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Teaching children well

Teaching children well

Educators find, and share, new strategies to inspire students and make learning more exciting.

Sunday was World Teachers’ Daya time to honor individuals who devote themselves to creating life-long learners and preparing our next generation for success in school and life. And, these days, they have a variety of new tools and strategies with which to achieve those goals.

For example, educators are using new, creative methodologies—such as Whole Brain Teaching and project-based learning—which are being taught and shared, teacher-to-teacher.

Whole Brain Teaching is a research-based, interactive form of instruction that delivers information to students in small doses. Kids practice what they learned with their classmates, using hand gestures to help remember specific concepts. And, while the students teach each other, the teacher walks around the room to see who understands the lesson and who needs more instruction. The process is viewed as more engaging for students.  

“Authentic learning strategies are so important in the classroom because students need to be able to connect with the real world and know the purpose behind why they are learning,” says Christine Olmstead, Instructional Services Division administrator at the Orange County Office of Education.  

“When (students) understand how it impacts their greater world, it makes it more realistic for them and it makes school exciting.” 

Linda Horist, a second-grade teacher at Nohl Canyon Elementary in Anaheim and 2014 Orange County Teacher of the Year finalist, has embraced Whole Brain Teaching. The results have been positive.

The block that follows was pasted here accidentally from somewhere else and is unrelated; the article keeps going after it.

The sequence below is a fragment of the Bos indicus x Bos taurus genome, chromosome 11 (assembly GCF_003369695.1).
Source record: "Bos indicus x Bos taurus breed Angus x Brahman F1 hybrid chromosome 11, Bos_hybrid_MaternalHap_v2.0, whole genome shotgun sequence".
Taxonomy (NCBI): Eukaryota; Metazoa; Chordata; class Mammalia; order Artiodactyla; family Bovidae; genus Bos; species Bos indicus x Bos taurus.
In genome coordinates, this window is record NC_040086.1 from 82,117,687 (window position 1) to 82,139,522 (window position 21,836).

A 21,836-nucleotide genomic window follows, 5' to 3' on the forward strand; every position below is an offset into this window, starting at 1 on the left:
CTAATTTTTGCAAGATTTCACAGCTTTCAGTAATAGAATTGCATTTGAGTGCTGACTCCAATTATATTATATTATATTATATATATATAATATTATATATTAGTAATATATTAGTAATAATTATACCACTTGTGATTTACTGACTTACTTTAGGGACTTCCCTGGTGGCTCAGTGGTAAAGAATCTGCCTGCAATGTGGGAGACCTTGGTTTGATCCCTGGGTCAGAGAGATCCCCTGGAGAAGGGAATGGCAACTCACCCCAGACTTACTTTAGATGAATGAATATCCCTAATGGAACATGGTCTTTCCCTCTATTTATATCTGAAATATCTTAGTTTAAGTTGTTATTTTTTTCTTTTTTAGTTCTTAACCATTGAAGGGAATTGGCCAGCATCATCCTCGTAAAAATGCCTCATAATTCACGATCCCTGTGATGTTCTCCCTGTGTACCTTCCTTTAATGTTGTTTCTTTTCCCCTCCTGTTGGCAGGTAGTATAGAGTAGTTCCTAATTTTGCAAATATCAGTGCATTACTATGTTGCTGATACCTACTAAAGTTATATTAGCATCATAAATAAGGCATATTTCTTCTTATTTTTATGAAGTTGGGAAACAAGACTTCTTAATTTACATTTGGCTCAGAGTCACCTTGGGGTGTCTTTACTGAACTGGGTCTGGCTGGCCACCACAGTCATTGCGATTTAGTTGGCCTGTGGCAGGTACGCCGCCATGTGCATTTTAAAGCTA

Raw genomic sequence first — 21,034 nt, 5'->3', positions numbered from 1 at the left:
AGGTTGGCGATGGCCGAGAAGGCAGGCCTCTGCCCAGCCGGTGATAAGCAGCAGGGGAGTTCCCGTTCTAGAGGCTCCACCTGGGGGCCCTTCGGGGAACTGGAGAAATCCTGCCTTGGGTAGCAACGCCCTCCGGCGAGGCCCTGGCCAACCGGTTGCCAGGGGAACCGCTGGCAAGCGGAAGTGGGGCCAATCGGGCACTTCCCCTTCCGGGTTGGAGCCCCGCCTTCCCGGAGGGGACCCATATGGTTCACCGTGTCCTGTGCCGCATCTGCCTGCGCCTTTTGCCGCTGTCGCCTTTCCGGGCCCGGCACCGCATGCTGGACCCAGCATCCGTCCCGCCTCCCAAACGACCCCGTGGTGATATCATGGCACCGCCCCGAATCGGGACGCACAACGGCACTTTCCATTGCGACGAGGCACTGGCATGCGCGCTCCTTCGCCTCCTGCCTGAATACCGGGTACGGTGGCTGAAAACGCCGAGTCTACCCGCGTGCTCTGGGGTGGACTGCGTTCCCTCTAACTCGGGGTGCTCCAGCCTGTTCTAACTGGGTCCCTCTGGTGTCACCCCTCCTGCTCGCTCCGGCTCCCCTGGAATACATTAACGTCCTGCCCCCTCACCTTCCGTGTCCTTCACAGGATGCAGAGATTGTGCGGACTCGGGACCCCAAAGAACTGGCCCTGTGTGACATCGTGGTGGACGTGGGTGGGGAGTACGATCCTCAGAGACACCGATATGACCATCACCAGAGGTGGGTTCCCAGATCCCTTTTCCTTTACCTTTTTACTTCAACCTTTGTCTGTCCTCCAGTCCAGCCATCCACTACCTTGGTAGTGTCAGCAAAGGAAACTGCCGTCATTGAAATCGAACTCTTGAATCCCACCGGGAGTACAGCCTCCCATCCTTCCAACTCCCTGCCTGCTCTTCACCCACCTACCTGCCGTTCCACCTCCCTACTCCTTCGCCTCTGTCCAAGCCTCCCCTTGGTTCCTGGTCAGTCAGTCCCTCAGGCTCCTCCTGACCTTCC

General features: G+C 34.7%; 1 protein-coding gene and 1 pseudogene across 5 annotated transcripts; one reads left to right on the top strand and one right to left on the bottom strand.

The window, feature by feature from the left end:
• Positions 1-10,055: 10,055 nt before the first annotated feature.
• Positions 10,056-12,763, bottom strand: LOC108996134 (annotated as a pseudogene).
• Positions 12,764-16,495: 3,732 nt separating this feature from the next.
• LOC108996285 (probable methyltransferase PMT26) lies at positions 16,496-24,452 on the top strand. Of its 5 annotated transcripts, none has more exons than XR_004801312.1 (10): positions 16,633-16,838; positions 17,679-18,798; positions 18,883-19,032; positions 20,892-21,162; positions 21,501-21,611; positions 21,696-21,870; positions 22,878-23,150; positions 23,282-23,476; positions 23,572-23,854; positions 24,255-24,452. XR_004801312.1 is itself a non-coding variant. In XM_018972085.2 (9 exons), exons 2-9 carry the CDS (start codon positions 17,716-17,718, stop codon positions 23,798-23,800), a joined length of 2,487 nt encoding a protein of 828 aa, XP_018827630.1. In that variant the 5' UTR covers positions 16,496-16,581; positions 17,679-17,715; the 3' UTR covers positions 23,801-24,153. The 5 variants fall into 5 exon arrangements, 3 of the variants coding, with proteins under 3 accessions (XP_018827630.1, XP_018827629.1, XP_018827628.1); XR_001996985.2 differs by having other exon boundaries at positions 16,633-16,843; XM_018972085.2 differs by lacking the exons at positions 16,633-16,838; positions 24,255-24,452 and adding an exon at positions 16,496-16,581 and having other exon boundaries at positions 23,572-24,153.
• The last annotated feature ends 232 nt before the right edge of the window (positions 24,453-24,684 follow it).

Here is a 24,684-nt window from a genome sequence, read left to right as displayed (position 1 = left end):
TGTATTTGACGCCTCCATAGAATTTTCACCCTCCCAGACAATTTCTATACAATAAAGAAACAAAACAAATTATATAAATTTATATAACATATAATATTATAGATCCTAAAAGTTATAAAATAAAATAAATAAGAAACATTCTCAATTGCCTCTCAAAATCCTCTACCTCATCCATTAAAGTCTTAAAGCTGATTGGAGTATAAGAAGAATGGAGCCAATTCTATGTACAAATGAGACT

“I’ve been doing it in my classroom for about three years,” Horist says. “We have larger numbers of students, and it’s difficult to keep them engaged because they’re at all different levels. For the kids, I compare it to a computer game in real life. They’re responding, they’re gesturing and they’re interacting with their fellow students.”

Whole Brain Teaching involves giving visual reinforcement, such as gestures, while the teacher provides a lesson. Horist says it works for students of all learning styles and abilities. 

“I gesture as I describe a definition, such as what is a synonym,” she explains. “Then I say ‘mirror’ and they mirror what I’ve taught them. Then they teach their neighbor. I observe and can see who got the concept, who didn’t, and who needs a little more help.” 

She says the strategy has worked, in part because it gets even reticent students involved and on pace with their peers.

“We’re just on a cusp of a lot of change in our industry,” Horist says. “These new teaching strategies get kids to think for themselves instead of rote learning. And (they) provide teachers more flexibility and the opportunity to infuse a lot more of our own personality because it’s not scripted.”

She adds, “I would encourage all educators to take a risk and try something new. We’ll have more excited learners, and more excited teachers. Give yourself the latitude to make mistakes and have fun.”

To learn more about the education landscape in Orange County and how you can make a difference, visit ConnectOC.org.
Shelley Hoss is president of the Orange County Community Foundation. She can be reached at shoss@oc-cf.org

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